A brief update on where both cameras stand.
Camera 1. Yi, with C-Mount Lens
I now have the titanium components I designed and had cut by SendCutSend, and the C-Mount Taylor-Hobson lens purchased off of EBay. I’m awaiting some pads being laser cut (to seal and protect camera elements), and a lens mount component that Jawstec is printing (multi-jet fusion -nylon, which may be replaced by one printed in metal, after I check fit and strength). This weekend, I’ll be sanding and polishing the titanium.
Unfortunately, I think I put a couple of dings in the Yi’s sensor while trying to reposition it, and I’m waiting for a replacement Yi (again EBay, arriving Monday).
Camera 2. RaspberryPi HQ Camera, with D-Mount Lens
This was pretty easy to get working, because it’s inherently such a simple setup. Slide the ribbon connector from the camera straight into the slot on the RaspberryPi, activate the camera in software, and you’re taking pictures.
The short (12.29mm) distance from the base (flange) on D-Mount lenses to the sensor is no problem, because there’s nothing to get in the way.
The “camera” comes with an installed CS-C-Mount, in front of the sensor, and because it’s set up specifically to be easy to change backfocus distance in the mount. all I needed to do was add a small threaded C->D adapter I keep on my keychain anyway.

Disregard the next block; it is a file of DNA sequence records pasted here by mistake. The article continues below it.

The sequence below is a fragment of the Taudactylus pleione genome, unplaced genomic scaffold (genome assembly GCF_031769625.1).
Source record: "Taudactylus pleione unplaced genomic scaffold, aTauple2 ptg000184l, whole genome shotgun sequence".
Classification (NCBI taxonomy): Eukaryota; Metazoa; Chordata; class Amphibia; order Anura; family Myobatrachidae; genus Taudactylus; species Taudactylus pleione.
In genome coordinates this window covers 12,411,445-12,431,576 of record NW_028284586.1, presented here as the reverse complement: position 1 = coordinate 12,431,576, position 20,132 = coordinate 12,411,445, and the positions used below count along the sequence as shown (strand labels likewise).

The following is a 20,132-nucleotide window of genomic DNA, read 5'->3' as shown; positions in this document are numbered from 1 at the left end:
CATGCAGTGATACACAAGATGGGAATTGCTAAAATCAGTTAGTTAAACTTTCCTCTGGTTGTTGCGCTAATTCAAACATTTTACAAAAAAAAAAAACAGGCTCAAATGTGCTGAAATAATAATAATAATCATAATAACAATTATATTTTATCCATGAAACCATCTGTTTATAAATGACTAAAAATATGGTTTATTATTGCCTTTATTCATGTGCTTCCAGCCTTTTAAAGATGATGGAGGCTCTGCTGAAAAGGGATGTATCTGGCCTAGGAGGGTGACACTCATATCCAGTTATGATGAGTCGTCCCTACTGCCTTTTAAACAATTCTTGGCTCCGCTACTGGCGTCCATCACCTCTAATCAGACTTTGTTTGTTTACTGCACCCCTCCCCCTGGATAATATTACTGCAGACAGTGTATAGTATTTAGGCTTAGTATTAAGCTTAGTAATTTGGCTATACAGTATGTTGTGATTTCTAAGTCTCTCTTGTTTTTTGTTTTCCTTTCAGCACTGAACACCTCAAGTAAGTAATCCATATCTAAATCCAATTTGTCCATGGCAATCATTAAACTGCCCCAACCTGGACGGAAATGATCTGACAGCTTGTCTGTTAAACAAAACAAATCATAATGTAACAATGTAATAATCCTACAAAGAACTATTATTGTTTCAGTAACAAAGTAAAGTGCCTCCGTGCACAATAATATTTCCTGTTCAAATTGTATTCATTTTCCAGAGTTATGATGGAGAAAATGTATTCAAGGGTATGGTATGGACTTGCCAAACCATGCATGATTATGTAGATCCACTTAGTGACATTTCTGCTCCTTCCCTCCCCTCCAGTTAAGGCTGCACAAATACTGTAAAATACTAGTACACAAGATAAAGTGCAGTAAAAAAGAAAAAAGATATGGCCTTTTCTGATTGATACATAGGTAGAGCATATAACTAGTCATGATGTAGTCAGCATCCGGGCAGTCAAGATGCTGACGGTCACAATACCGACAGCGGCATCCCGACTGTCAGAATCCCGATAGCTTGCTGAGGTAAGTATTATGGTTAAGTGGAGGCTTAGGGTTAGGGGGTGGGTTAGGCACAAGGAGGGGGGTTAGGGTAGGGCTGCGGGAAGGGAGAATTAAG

The one difficulty with setting backfocus correctly comes from using my massive 4k monitor for the project, because I lack a smaller screen on-hand. The way to fine-tune backfocus is to set the lens on infinity and then fiddle with the distance of flange to focal plane until it’s looking sharp. Unfortunately, I have no “infinity” in my rowhouse, so, short of taking everything outside, I’ll need to wait until I can get a new screen in. Probably a small touch screen, attached to the Pi, so that I can have this form a freestanding camera when I’m done.
The bigger problem overall, is that the RaspberryPi HQ camera is specifically designed for hobbyists and engineers who want to use it for tweaking and all sorts of clever stuff with sensors and Internet of Things uses. To make the camera actually do anything useful on the software side, and even to integrate hardware switches, saving video to solid state devices, etc, requires programming in Python. I’m not a Python programmer, and even though I am a complete master of “copy-and-paste,” there hasn’t been enough development of the Pi HQ camera for there to be a code base from which I can lift.
Hence, I definitely have some stuff to figure out right now. I love the D-Mount lenses, and this setup does seem to work with them. But do I design a housing and work to figure out the Python controls necessary, or do I pause, and work to find hardware that will accept the D-Mount lenses, but be better suited to the creation of a camera?